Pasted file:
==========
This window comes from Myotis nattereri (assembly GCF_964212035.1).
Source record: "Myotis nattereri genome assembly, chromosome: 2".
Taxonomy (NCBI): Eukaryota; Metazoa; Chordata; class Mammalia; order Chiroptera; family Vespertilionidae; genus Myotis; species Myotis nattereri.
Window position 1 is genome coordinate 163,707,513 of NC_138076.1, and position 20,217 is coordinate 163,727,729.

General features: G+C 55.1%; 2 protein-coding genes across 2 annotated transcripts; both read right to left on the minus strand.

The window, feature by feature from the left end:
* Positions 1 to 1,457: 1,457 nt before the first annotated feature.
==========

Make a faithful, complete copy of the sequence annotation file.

This window comes from Myotis nattereri (assembly GCF_964212035.1).
Source record: "Myotis nattereri genome assembly, chromosome: 2".
Taxonomy (NCBI): Eukaryota; Metazoa; Chordata; class Mammalia; order Chiroptera; family Vespertilionidae; genus Myotis; species Myotis nattereri.
Window position 1 is genome coordinate 163,707,513 of NC_138076.1, and position 20,217 is coordinate 163,727,729.

General features: G+C 55.1%; 2 protein-coding genes across 2 annotated transcripts; both read right to left on the minus strand.

The window, feature by feature from the left end:
* Positions 1 to 1,457: 1,457 nt before the first annotated feature.